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How to file a life insurance claim

Fact-checked with HomeInsurance.com

If your loved one has obtained a life insurance policy and has passed, you may find yourself wondering how to file a claim and receive their death benefit. Dealing with insurance can be the last thing on your mind when you’re grieving from a loss, so in this article, we’ll explain step-by-step how the claim filing process works to make things easier. 

Steps for filing a life insurance claim

Filing a life insurance claim is a bit different than filing a home or auto insurance claim. Not only do you need to validate the policyholder’s death, but you also have to confirm your status as a legal beneficiary. Each insurance company has a specific process, but here’s a general idea of what to expect.

Get a copy of the death certificate

The first step is to request a copy of the policyholder’s death certificate from the funeral home or your local vital records office as you will need it when you file the claim. You can either pick up a copy of the certificate in person, or have one mailed to your home. Mundane tasks like calling around for paperwork can be a lot to handle when you’re dealing with loss, so consider asking friends or family to help out with this.

Contact the insurance company

Next, you’ll want to contact the life insurance company and formally notify them of the claim. An agent will then walk you through the specific steps of filing a claim, and inform you of what to expect throughout the process. The agent will also send you paperwork that needs to be completed before the claim can get reviewed. If you or your loved one worked with a specific agent in the past, you can typically request to work with them for the clam since they are more likely familiar with the policy.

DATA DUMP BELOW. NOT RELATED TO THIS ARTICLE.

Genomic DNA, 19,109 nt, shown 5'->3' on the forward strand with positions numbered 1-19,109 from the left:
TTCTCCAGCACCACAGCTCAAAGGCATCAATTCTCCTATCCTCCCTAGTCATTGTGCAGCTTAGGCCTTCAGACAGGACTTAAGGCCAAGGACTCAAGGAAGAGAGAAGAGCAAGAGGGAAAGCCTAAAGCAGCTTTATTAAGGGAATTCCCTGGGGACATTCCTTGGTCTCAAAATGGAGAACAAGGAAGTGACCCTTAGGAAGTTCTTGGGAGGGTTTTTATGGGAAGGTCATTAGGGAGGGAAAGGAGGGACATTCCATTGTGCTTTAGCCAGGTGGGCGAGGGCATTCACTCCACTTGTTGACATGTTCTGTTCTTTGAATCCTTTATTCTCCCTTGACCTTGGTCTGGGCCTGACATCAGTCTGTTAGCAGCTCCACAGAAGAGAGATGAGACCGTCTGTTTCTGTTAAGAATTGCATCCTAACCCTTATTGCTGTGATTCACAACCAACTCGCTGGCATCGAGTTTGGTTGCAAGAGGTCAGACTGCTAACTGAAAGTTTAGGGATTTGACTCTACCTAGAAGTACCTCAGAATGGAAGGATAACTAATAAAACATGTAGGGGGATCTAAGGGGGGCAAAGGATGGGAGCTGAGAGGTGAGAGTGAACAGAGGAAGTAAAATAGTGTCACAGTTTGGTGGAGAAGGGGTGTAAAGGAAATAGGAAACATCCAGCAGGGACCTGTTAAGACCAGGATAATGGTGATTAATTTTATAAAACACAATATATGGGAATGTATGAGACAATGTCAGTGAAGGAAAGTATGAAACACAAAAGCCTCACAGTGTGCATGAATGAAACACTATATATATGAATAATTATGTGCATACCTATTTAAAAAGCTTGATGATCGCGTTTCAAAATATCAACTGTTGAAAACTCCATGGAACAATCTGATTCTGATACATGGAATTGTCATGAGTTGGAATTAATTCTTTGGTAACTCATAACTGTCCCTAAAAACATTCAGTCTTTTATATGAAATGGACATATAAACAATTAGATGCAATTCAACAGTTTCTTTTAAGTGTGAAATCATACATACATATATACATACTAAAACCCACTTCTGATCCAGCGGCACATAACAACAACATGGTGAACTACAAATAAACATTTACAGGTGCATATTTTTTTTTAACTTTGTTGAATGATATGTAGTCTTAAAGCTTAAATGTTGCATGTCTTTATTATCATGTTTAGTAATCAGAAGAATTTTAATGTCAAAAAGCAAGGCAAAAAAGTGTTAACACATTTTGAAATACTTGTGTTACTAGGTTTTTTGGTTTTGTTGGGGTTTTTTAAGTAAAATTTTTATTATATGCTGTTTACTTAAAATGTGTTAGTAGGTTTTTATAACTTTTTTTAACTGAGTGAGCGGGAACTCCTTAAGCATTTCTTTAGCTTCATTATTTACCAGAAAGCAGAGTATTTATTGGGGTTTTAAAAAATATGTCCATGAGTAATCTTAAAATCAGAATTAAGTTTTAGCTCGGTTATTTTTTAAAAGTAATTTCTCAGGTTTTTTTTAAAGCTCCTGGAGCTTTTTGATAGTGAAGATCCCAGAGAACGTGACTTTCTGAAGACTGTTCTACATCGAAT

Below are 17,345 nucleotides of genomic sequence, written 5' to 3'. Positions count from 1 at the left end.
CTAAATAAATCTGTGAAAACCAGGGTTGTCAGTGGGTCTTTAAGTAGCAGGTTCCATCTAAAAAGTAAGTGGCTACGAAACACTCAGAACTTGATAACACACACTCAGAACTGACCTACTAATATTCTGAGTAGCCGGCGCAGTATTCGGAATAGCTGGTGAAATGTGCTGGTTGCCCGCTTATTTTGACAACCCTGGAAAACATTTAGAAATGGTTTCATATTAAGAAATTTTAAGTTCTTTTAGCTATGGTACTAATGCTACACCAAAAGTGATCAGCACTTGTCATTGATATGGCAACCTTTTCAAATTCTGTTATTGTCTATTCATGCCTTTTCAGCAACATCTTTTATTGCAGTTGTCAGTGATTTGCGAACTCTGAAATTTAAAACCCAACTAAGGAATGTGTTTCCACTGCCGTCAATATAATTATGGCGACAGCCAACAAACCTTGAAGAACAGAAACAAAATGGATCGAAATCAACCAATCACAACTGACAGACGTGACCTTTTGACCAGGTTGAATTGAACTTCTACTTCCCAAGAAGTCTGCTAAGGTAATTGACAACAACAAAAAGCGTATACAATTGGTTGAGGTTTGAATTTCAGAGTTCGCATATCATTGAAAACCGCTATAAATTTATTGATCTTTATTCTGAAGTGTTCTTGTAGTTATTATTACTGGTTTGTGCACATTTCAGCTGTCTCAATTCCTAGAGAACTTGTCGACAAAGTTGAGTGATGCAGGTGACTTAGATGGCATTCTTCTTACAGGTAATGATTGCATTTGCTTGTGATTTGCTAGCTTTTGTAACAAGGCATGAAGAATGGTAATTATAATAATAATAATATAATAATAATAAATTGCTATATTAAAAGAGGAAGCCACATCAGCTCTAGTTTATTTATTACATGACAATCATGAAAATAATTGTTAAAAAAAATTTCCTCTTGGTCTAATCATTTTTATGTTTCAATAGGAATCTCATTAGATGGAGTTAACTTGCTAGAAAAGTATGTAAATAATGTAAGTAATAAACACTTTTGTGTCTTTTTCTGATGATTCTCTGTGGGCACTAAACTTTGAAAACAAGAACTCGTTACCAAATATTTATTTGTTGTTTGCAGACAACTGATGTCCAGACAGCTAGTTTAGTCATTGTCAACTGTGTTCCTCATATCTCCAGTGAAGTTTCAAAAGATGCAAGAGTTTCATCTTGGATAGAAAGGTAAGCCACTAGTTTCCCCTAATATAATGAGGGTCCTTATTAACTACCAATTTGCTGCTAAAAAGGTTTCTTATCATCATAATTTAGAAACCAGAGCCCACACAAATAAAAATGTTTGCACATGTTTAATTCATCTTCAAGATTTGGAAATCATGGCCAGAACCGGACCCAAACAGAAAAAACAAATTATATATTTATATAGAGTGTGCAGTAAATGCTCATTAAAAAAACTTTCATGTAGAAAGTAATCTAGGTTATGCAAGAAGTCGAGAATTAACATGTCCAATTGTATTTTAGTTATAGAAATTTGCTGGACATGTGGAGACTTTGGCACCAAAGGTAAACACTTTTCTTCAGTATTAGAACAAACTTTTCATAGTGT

Fill out necessary paperwork

Depending on the insurance company, you’ll either receive the paperwork electronically, or in the mail. Typically, you’ll submit a copy of the policyholder’s death certificate when you send back the paperwork. You might also be required to submit your name, contact information, social security number, and a copy of your driver’s license to confirm your status as a beneficiary. This is also when you’ll decide how you want to receive the death benefit payment.

Wait for approval

The last step is to wait for the claim to get approved. This process usually takes at least a few weeks, and up to a few months, depending on the circumstances. During this time, the insurance company will validate the death certification, confirm that you are the legal beneficiary, and verify that the policy is still active. 

How are life insurance claims paid?

As a beneficiary, you are entitled to the death benefit after the policyholder passes away and you can choose how you receive it. 

Lump sum

If you want the money all at once, you can opt for the lump sum payment. You’ll receive the full death benefit on one check, useful for paying for funeral costs or to settle any outstanding debts.


The other option is to receive the death benefit in installments over a period of time. With this option, the insurance company will hold the money and invest it. You can request portions of the money, plus the interest it earns, at your convenience.